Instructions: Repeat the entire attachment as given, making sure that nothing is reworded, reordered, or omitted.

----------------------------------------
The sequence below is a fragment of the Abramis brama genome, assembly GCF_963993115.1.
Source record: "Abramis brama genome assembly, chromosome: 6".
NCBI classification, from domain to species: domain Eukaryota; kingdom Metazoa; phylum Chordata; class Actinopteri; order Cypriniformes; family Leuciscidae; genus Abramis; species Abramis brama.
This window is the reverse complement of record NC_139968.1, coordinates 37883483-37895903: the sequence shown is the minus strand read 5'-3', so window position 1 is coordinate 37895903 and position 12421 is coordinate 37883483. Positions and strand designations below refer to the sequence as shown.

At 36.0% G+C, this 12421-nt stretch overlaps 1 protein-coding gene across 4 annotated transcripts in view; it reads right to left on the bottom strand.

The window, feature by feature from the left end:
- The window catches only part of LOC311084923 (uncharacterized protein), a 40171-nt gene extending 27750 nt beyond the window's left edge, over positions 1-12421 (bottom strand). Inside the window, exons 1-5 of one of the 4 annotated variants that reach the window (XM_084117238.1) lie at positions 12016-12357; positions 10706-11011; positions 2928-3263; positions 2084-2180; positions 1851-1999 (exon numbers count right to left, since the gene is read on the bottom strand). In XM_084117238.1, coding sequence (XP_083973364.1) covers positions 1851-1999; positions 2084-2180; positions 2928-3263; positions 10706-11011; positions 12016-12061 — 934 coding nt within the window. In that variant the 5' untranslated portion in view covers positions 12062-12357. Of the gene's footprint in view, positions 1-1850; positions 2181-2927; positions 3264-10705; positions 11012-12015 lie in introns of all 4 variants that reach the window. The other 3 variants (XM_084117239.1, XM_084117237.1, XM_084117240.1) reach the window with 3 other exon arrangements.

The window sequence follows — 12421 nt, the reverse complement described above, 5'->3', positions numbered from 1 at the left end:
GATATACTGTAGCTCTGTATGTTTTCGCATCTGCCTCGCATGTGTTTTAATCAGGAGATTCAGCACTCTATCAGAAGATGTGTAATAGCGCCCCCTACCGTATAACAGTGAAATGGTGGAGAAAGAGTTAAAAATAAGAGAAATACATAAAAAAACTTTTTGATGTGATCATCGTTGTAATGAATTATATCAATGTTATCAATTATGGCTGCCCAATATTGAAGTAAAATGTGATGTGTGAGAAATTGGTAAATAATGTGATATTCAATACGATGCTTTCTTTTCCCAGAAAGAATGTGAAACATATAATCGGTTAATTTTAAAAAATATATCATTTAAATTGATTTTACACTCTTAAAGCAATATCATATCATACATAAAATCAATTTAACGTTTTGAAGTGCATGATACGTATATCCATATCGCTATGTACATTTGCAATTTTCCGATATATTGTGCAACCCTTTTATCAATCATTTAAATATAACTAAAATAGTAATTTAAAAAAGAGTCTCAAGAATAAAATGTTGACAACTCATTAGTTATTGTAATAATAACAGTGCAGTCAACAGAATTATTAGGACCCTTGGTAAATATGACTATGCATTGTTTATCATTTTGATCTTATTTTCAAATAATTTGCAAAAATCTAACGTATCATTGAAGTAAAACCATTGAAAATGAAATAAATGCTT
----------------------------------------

The sequence below is a fragment of the Abramis brama genome, assembly GCF_963993115.1.
Source record: "Abramis brama genome assembly, chromosome: 6".
NCBI classification, from domain to species: domain Eukaryota; kingdom Metazoa; phylum Chordata; class Actinopteri; order Cypriniformes; family Leuciscidae; genus Abramis; species Abramis brama.
This window is the reverse complement of record NC_139968.1, coordinates 37883483-37895903: the sequence shown is the minus strand read 5'-3', so window position 1 is coordinate 37895903 and position 12421 is coordinate 37883483. Positions and strand designations below refer to the sequence as shown.

At 36.0% G+C, this 12421-nt stretch overlaps 1 protein-coding gene across 4 annotated transcripts in view; it reads right to left on the bottom strand.

The window, feature by feature from the left end:
- The window catches only part of LOC311084923 (uncharacterized protein), a 40171-nt gene extending 27750 nt beyond the window's left edge, over positions 1-12421 (bottom strand). Inside the window, exons 1-5 of one of the 4 annotated variants that reach the window (XM_084117238.1) lie at positions 12016-12357; positions 10706-11011; positions 2928-3263; positions 2084-2180; positions 1851-1999 (exon numbers count right to left, since the gene is read on the bottom strand). In XM_084117238.1, coding sequence (XP_083973364.1) covers positions 1851-1999; positions 2084-2180; positions 2928-3263; positions 10706-11011; positions 12016-12061 — 934 coding nt within the window. In that variant the 5' untranslated portion in view covers positions 12062-12357. Of the gene's footprint in view, positions 1-1850; positions 2181-2927; positions 3264-10705; positions 11012-12015 lie in introns of all 4 variants that reach the window. The other 3 variants (XM_084117239.1, XM_084117237.1, XM_084117240.1) reach the window with 3 other exon arrangements.

The window sequence follows — 12421 nt, the reverse complement described above, 5'->3', positions numbered from 1 at the left end:
GATATACTGTAGCTCTGTATGTTTTCGCATCTGCCTCGCATGTGTTTTAATCAGGAGATTCAGCACTCTATCAGAAGATGTGTAATAGCGCCCCCTACCGTATAACAGTGAAATGGTGGAGAAAGAGTTAAAAATAAGAGAAATACATAAAAAAACTTTTTGATGTGATCATCGTTGTAATGAATTATATCAATGTTATCAATTATGGCTGCCCAATATTGAAGTAAAATGTGATGTGTGAGAAATTGGTAAATAATGTGATATTCAATACGATGCTTTCTTTTCCCAGAAAGAATGTGAAACATATAATCGGTTAATTTTAAAAAATATATCATTTAAATTGATTTTACACTCTTAAAGCAATATCATATCATACATAAAATCAATTTAACGTTTTGAAGTGCATGATACGTATATCCATATCGCTATGTACATTTGCAATTTTCCGATATATTGTGCAACCCTTTTATCAATCATTTAAATATAACTAAAATAGTAATTTAAAAAAGAGTCTCAAGAATAAAATGTTGACAACTCATTAGTTATTGTAATAATAACAGTGCAGTCAACAGAATTATTAGGACCCTTGGTAAATATGACTATGCATTGTTTATCATTTTGATCTTATTTTCAAATAATTTGCAAAAATCTAACGTATCATTGAAGTAAAACCATTGAAAATGAAATAAATGCTT